After my retirement from the fire service, I let my paramedic certification expire. I guess that many believe “once a paramedic, nurse or doctor, always one.” Many of my immediate, extended and church family still come to me when an injury or illness occurs. Last week was no exception, as one of the children had hit her foot on a tree, swinging in one of the swings attached to that tree. It had happened prior to my arrival in West Virginia, but she was still having issues with it. I was asked if I would look at it and give my thoughts. Her foot was bruised on the top, with swelling on the top and bottom. The swelling on the bottom of her foot was a bit unusual, located at the ball of her foot. She had good movement of her toes without pain, movement of the ankle joint with some pain, good pulses and no apparent crepitus, but she could not put weight on it, Based upon all of that, my unofficial opinion was that she had probably sprained her foot. We wrapped her foot with an ACE bandage, applied ice and told her to elevate the foot. For the next day or so, she could be seen crawling everywhere she went. By the end of the week, she was walking and putting weight on her foot again.
To help you understand the picture a little clearer, mom and dad were not with her. She had traveled up with aunts, uncles and cousins. In the course of talking about her foot, it was stated that an X-ray was the only way to know conclusively whether it was sprained or broken. One family member, who was a retired nurse, stopped in one day and said she needed an x-ray because she thought her foot was broken. One uncle made her a set of crutches and we taught her how to use them. She walked with them for a couple of days, but as I said, by the end of the week, she was walking on that foot.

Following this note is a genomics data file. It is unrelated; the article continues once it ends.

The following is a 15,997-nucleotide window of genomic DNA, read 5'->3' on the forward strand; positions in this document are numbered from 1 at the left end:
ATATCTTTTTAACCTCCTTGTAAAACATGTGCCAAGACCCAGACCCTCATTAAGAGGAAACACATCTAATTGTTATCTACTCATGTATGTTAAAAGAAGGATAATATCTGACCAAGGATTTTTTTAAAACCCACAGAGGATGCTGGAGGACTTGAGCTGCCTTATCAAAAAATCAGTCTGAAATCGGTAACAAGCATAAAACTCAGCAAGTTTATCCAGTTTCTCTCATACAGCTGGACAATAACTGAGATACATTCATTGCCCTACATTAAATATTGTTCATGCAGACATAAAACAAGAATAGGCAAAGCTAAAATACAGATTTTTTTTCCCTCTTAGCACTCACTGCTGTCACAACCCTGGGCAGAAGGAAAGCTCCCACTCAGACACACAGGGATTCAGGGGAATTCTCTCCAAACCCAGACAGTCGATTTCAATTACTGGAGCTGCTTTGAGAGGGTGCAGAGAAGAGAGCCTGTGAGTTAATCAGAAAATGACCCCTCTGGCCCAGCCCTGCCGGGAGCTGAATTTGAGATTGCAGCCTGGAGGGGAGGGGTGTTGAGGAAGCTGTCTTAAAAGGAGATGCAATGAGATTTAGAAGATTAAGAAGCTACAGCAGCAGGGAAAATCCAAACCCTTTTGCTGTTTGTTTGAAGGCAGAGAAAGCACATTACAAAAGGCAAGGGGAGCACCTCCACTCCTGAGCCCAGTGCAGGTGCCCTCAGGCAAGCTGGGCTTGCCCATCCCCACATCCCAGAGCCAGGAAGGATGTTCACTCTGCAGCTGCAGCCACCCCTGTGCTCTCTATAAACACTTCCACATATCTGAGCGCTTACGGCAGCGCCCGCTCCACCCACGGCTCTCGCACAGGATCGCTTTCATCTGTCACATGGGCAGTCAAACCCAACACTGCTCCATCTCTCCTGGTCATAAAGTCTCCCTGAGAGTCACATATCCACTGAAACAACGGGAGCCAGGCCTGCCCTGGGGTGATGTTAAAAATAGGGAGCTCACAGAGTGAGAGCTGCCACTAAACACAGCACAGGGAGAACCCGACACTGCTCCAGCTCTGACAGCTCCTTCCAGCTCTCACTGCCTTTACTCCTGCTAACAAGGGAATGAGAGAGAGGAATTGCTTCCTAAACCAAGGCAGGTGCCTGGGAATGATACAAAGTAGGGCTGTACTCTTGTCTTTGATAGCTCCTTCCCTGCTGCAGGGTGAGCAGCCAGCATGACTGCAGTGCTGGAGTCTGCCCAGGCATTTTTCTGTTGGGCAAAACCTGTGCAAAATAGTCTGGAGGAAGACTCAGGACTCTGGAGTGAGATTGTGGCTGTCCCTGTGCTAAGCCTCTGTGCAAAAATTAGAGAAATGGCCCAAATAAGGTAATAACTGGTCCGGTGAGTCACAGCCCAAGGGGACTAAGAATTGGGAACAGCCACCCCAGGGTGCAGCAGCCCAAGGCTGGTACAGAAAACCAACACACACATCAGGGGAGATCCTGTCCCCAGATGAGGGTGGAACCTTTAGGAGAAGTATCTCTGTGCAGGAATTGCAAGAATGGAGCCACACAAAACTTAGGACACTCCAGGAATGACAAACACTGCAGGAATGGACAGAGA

You may wonder where the phrase “hero or zero” came from. When I was working as a firefighter, we always used to say that, based upon our calls or decisions, we would come away a hero or a zero. A hero if we made the right decision or diagnosis. A zero if we made the wrong decision or diagnosis. Once getting back home, her parents took her to the ER to have her foot X-rayed. Though missed by the ER doctor, the orthopedic doctor found that she had a break all the way across the growth plate and at the base of two toes. I saw a picture yesterday, where she now has a purple and pink cast from her toes to her knee. The orthopedic doctor stated that the break was in one of the worst places that it could have been. My prayer is that her foot will heal and that there will be no long-term issues with the growth or use of her foot.
We all have a tendency to downplay injuries and illnesses. No matter what we think, we cannot overlook the fact that certain medical diagnostic tests are the only ways to determine the extent of an injury. As a medic and a camp medical director, I always used to lean towards the idea of it being better to be safe than sorry and go get the issue checked further. Hindsight being 20/20, we should have erred on the side of caution concerning this little girl’s foot. I tell this story as a reminder to all of us: without proper diagnostic testing, our opinion is nothing more than a guess.